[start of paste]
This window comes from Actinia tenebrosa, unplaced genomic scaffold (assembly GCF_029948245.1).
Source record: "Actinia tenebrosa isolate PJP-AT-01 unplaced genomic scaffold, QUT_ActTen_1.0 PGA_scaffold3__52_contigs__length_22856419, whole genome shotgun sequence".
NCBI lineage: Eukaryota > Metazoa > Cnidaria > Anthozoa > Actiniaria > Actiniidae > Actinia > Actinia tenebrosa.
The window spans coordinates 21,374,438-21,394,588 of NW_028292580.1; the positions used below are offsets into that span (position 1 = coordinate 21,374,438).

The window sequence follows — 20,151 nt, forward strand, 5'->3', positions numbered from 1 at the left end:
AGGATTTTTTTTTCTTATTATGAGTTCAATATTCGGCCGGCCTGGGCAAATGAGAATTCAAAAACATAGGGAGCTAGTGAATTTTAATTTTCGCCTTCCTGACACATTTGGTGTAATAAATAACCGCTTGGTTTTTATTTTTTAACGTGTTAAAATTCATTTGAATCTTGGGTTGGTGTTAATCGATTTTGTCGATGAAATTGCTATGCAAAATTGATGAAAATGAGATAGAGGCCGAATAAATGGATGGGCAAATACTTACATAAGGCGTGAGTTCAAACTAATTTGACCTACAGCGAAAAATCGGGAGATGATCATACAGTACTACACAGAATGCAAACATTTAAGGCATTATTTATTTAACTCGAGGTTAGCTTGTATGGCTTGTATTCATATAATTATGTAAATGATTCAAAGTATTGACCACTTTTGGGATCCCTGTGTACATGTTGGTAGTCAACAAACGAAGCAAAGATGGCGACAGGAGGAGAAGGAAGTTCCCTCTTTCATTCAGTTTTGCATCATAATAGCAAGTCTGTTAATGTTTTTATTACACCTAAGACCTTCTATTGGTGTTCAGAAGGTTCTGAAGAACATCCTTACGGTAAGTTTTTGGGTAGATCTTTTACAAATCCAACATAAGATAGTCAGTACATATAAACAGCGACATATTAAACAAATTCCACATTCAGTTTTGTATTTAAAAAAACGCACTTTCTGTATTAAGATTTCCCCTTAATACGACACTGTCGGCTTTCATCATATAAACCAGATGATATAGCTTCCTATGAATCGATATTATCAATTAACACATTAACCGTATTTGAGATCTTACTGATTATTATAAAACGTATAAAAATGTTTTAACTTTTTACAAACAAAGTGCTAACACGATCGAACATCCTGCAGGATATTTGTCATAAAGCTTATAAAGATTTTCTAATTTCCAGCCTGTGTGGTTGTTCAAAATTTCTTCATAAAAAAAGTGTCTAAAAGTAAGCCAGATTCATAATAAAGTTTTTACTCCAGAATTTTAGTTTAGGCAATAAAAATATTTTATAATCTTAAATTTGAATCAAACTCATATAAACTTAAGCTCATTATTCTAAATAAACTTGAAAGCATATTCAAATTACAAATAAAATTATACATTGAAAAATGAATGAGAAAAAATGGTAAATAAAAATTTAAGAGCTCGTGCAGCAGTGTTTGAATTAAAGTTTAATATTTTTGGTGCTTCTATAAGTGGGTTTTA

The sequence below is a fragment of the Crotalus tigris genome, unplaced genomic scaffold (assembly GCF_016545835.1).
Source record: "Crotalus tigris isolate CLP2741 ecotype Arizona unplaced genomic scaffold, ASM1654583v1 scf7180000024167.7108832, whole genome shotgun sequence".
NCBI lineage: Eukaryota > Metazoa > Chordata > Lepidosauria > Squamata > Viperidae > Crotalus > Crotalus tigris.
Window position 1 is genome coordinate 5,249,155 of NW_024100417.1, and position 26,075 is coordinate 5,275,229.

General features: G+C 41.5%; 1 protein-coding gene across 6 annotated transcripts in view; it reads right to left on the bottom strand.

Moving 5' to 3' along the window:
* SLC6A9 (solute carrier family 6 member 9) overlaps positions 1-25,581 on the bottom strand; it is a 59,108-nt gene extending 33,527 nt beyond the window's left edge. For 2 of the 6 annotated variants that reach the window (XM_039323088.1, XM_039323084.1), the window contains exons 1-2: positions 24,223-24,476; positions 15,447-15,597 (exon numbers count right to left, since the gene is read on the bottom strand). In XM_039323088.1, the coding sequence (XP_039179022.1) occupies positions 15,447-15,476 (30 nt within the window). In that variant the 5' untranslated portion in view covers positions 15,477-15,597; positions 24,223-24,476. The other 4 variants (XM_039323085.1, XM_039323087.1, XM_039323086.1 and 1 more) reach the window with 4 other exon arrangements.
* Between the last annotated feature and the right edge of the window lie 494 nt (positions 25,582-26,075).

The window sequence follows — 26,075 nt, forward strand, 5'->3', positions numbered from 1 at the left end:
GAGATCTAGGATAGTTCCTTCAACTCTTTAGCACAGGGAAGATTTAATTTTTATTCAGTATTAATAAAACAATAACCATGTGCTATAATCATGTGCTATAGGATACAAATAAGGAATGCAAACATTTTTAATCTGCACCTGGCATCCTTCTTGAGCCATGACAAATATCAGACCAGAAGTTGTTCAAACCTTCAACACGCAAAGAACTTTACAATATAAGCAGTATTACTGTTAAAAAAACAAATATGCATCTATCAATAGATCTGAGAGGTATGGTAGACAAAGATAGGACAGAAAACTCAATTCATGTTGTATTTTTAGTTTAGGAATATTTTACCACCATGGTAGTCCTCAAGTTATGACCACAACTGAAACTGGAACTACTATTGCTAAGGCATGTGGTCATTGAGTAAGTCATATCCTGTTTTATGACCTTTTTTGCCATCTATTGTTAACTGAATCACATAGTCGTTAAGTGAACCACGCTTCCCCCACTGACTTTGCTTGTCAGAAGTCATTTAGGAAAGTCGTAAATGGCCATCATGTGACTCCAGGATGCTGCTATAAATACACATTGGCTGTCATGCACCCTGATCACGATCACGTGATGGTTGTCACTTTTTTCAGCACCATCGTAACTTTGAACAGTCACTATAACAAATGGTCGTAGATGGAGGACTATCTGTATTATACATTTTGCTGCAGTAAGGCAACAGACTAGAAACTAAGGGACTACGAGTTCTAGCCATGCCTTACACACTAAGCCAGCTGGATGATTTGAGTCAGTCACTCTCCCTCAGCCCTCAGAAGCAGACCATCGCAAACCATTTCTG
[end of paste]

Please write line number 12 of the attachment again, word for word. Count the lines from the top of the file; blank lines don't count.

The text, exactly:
Moving 5' to 3' along the window: